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With the fast development of mobile embedded photo and video cameras, the demand for high quality self-operated image acquisition devices has also increased, imposing additional requirements to the future technology: we want an automated device, which follows us outdoors and continuously focuses on us no matter which activities we perform (e.g. sports). That is what Lily Camera actually does, currently in beta testing development stage, and expected to reach the market during the summer of 2016.

The Lily camera has been built on drone technology, as far as flight capability is concerned, but it doesn’t need any human intervention to control its flight. It uses tracking technology to focus and follow a specific target (i.e. the person that wears the tracking device).



The compact and small size camera, with a weight of 2.8 lb (1.3 kg) and dimensions of approximately 10.3x10.3x3.2 inches (~26x26x8.1 centimeters), has been designed to fit into a backpack and to be easy to carry around by people performing outdoor activities and wishing to self-record without any help from other people. The Lily Camera is waterproof, to allow recording in any weather conditions, and comes equipped with a built-in lithium-ion battery which, when fully charged (the charge time is 2 hours), ensures about 20 minutes of flight time.

Once outdoors, when you would like your camera to start recording you activate it, throw it in the air, and no more intervention is needed until the time you stop it. The Lily Camera will automatically adapt its altitude and speed, according to the speed and visibility of the target device, and uses computer vision to optically follow your features. It can fly at an altitude of between 5 and 50 feet (1.75 to 15 meters), with a maximum speed of 40 km/h and at a distance between 5 and 100 feet (1.75 to 30 meters) from the target device.

The sensing technology of the Lily Camera includes an accelerometer, a three-axis gyro, a magnetometer, a barometer and a GPS. The two video cameras, front- and bottom-facing, allow for a resolution range between 1080 pixels at 60 frames per second (fps) and 720 pixels at 120 fps. The embedded micro SD memory only allows for a total of 4GB, which is sufficient for the total flight time supported by the one charge of the battery, but the Lily Camera also comes with an external memory card slot, for users who would like to keep more than one recording session in the memory of the camera. The Lily companion app, which is available on iOS and Android, is used to change the settings of the camera, to create custom shots and to edit and share content.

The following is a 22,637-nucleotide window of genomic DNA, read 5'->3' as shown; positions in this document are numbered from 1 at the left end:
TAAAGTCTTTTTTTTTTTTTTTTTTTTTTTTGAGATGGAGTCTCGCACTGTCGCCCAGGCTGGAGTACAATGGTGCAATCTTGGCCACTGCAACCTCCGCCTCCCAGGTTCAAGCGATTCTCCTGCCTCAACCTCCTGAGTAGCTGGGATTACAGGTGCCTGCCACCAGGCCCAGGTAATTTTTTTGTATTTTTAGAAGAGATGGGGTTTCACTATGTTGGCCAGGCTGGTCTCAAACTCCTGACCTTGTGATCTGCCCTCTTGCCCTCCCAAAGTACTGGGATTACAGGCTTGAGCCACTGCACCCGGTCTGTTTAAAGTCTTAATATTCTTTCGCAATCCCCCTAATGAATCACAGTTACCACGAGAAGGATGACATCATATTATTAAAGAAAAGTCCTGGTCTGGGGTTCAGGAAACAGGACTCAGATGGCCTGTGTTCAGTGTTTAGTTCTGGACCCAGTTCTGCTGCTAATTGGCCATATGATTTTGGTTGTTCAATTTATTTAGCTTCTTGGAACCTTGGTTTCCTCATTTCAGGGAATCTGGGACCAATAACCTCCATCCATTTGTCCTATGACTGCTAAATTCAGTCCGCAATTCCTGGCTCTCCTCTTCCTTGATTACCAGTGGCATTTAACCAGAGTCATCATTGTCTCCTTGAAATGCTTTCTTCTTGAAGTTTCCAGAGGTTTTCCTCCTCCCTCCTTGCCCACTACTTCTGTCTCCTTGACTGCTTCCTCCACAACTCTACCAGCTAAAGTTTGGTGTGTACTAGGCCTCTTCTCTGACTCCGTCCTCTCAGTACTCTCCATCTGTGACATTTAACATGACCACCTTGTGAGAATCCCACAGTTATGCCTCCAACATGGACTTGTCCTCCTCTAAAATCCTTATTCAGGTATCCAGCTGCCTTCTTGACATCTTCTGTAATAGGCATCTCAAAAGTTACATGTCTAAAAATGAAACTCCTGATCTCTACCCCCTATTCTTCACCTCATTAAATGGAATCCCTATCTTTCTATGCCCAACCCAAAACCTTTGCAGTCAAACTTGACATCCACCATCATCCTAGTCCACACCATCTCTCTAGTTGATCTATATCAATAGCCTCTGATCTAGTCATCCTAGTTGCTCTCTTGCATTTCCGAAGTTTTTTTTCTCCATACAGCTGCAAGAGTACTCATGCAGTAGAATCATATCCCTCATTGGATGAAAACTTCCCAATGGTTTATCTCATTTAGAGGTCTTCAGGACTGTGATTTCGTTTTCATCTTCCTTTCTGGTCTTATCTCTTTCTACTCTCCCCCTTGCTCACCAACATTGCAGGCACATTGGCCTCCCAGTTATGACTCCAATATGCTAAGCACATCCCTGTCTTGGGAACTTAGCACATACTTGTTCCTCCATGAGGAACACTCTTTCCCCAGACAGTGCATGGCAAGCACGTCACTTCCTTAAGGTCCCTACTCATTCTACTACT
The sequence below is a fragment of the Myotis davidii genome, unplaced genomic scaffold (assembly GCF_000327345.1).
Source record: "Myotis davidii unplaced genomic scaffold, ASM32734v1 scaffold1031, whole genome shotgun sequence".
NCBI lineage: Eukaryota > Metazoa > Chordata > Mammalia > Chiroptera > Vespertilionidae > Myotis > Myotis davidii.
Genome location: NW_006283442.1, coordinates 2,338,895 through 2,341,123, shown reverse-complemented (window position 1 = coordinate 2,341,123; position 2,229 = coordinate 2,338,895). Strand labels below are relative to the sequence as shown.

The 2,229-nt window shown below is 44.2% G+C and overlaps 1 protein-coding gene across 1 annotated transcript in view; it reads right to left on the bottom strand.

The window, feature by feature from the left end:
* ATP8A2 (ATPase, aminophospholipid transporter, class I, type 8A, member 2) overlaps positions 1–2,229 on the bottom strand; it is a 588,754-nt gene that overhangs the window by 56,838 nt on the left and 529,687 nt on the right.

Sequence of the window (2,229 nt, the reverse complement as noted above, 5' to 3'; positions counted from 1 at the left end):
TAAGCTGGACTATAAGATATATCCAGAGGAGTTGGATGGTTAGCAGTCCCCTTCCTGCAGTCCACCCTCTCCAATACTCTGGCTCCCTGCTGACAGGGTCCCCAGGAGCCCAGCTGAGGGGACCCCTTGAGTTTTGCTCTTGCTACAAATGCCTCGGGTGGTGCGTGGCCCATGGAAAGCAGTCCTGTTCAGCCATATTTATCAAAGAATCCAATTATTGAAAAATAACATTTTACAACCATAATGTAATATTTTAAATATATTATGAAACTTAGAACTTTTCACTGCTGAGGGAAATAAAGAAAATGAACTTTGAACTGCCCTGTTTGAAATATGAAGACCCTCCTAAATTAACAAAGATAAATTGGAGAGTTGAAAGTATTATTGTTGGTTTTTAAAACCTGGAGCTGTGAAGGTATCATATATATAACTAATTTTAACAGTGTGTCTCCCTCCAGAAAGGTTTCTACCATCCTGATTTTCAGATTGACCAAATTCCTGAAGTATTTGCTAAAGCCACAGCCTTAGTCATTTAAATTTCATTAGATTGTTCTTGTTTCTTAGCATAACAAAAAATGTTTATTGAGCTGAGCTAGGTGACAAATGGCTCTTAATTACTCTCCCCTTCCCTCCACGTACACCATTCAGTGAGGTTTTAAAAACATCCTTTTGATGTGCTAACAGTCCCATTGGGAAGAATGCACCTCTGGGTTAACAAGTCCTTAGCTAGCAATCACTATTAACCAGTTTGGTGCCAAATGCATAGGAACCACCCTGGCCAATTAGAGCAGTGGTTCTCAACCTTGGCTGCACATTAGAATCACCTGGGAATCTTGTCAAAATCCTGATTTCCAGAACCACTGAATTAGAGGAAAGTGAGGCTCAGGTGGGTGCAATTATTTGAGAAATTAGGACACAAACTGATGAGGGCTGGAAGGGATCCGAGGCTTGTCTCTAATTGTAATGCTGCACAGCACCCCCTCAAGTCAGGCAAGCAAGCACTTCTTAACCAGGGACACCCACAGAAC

The tracking device is designed to be very light (only 1 oz/28 grams) and very small (~2x0.65 inches/ 5.2x1.7 centimeters), to be wearable on the wrist, similar to a watch. The device is also equipped with sensing technology (accelerometer, GPS, vibration motor), including a microphone for good quality speech acquisition of the person that wears it. The Lily Camera automatically synchronizes audio from the tracking device with the video it records.

Although the company already has a sales number of over 500 devices, at a price of approximately US$800, these were only released for beta testing purposes. According to the company, although the shipping of pre-ordered devices was initially announced for the beginning of 2016, it had to be postponed until Summer 2016, to solve some of the technical challenges of the flight control software, including new algorithms for trajectory generation to create circular paths around the user and computer vision to detect land using the bottom facing camera.

It is our feeling that this type of technology will become very popular in the near future, and the question is if additional laws and regulations are needed to avoid misuse and protect privacy of others who might just get in the way of a recording camera.

Top image: Lily launch. (YouTube)

Otilia Kocsis's picture

Dr. Otilia Kocsis

Dr. Otilia Kocsis received her BSc degree in Physics from the University “Al.I. Cuza” Iasi (Romania) in 1996, the MSc degree in Medical Physics from the University of Patras (1998), and the PhD degree in Medical Physics from the University of Patras (2004). From November 2002 until February 2008 she was working as a consultant for speech-based systems integration at SingularLogic A.E. (Greece). At the same time she was actively involved in a number of IST R&D projects (e.g. GEMINI, AMIGO, PO...Read More

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